Improving Landscapes Through Fire

Students Learn to Burn

Students from the University of Montana traveled south to learn about the restorative power of fire in central Georgia's longleaf pine forests.


The longleaf pine systems in Mississippi and across the southeastern United States rely on regular fires to remain healthy. Not only does the regular burning permit the native plants and animals to avoid being crowded out of their areas by shrubs and other non-native species, but it reduces the risk of catastrophic wildfires.

In the past, the Nature Conservancy has hosted a training session for private landowners to share information about how and when to utilize this important land management technique. Along with representatives of the U.S. Fish and Wildlife Service, Mississippi Department of Wildlife, Fisheries and Parks, and the Mississippi Forestry Commission, the Conservancy shared the ‘how’ and ‘why’ of planned, controlled burns.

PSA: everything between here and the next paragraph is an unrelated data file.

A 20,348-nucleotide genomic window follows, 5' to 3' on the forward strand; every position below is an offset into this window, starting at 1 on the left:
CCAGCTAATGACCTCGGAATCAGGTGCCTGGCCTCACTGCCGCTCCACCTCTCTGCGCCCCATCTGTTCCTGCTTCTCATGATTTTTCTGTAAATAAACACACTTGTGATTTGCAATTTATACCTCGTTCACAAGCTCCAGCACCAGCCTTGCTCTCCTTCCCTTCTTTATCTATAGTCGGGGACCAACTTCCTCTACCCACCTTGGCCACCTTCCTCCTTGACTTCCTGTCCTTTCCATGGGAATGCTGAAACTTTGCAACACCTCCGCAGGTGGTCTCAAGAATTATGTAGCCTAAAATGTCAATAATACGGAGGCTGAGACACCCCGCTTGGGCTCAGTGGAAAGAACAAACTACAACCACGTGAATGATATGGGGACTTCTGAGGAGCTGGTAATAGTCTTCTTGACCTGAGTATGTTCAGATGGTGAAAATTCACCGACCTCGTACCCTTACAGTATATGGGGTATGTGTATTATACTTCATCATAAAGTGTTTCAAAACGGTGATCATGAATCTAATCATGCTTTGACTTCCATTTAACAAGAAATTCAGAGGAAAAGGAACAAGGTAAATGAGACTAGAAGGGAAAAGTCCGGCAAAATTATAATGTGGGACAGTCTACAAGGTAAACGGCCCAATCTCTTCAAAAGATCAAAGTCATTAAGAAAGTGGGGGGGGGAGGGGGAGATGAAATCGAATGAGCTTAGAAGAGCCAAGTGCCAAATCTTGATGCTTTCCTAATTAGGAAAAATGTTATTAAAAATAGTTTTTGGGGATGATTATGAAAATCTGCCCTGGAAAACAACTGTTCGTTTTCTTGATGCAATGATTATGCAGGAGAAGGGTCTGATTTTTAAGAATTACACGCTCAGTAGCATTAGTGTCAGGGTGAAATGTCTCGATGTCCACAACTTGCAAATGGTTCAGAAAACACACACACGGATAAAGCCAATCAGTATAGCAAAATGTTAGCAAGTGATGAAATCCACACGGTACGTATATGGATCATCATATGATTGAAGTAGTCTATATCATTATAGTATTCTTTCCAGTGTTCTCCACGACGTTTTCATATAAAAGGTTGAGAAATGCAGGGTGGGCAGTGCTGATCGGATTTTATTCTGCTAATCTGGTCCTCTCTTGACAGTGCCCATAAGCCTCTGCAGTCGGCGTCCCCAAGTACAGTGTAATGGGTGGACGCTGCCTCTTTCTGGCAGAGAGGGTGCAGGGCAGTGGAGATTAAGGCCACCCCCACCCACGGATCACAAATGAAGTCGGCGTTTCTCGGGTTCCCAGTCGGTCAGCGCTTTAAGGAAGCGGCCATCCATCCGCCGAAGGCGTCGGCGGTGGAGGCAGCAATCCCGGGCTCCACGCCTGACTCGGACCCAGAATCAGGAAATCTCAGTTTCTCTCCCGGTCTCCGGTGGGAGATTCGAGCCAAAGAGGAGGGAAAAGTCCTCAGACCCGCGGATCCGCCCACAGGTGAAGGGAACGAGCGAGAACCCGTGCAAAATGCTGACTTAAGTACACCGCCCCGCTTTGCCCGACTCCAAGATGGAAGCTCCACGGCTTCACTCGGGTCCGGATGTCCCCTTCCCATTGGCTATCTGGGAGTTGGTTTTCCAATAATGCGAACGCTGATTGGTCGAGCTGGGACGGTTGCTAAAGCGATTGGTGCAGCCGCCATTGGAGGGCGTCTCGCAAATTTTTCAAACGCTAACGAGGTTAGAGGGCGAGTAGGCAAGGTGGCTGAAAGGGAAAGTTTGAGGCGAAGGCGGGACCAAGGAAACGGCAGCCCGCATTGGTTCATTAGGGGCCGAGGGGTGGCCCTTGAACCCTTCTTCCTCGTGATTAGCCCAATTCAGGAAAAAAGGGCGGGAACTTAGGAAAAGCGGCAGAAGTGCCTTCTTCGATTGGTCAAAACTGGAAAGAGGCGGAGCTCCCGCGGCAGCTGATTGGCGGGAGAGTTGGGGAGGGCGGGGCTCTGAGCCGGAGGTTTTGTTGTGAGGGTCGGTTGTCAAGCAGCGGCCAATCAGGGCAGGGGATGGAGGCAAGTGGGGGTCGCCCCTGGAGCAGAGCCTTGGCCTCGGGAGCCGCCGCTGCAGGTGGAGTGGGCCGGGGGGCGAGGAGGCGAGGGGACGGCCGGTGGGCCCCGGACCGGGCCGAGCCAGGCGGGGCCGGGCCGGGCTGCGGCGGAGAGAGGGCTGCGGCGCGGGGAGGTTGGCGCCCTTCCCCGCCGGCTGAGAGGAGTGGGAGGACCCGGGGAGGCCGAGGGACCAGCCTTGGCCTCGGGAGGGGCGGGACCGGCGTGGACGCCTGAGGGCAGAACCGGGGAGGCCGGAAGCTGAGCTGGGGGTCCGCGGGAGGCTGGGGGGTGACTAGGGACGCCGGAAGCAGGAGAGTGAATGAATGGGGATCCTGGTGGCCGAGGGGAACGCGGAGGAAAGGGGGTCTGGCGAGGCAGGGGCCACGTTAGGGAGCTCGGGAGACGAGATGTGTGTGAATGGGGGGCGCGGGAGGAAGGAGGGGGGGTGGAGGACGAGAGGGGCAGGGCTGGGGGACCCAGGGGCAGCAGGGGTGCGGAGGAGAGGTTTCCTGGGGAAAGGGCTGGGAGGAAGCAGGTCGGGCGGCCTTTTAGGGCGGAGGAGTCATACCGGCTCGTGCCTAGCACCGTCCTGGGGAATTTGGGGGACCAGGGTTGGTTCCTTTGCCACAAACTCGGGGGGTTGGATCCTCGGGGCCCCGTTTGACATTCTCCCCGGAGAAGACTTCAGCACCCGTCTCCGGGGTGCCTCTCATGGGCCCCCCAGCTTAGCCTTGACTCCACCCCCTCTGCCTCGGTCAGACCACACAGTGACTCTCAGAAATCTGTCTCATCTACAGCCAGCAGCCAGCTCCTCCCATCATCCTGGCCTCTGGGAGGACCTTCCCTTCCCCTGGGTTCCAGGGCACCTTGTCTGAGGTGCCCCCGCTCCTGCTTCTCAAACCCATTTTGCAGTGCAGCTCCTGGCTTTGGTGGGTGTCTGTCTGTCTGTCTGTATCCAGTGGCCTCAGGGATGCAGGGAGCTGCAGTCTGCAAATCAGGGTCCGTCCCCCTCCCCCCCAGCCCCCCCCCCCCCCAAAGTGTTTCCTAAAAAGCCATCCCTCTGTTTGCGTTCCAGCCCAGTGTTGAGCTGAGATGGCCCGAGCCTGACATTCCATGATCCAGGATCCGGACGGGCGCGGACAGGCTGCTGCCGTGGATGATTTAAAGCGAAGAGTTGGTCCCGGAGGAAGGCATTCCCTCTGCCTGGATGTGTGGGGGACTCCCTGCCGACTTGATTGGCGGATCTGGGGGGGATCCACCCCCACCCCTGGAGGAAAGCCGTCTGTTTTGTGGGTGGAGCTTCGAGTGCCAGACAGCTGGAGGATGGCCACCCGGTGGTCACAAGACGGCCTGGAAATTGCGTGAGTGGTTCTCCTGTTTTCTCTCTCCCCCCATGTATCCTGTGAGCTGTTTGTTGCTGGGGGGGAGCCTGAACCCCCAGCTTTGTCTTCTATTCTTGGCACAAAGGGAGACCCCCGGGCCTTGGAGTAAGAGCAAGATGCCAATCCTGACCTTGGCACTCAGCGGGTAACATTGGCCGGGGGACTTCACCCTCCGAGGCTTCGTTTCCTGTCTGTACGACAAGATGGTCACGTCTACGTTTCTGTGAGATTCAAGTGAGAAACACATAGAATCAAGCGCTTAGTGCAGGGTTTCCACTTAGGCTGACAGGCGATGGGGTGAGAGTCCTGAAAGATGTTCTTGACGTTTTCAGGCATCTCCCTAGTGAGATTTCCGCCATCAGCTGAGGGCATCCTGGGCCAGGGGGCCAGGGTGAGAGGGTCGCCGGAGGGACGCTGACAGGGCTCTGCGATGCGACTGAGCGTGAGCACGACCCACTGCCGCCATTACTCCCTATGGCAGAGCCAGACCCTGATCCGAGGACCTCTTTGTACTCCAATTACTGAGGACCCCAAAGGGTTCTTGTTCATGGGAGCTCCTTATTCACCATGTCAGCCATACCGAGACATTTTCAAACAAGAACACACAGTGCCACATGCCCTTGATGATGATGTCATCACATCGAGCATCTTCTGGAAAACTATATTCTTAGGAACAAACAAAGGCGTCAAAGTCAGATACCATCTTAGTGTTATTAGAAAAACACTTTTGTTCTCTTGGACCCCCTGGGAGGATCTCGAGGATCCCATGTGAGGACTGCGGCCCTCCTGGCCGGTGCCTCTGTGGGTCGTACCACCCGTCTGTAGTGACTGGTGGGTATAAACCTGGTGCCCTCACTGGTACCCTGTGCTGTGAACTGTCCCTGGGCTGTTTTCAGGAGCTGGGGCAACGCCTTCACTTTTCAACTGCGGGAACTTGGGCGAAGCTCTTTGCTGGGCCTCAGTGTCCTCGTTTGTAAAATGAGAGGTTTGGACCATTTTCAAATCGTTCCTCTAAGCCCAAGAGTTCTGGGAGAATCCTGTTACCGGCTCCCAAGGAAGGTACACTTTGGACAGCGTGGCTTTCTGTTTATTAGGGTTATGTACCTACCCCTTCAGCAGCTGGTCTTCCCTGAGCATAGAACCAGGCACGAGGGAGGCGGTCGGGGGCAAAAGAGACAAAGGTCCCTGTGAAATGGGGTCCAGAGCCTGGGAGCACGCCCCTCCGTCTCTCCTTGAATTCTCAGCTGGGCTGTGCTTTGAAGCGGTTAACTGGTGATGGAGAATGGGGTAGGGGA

The course included basic concepts and considerations of implementing a planned, controlled burn program on private property. Instructors shared their expertise with regards to the type of weather needed for a safe, successful fire; forest plants (fuels) and the differences with which they burn in such circumstances; planning for the use of fire; and legal considerations.

While participants walked away with a lot of knowledge, they also completed the course by observing an actual planned, controlled fire so that they would experience the process of such fires from start to finish.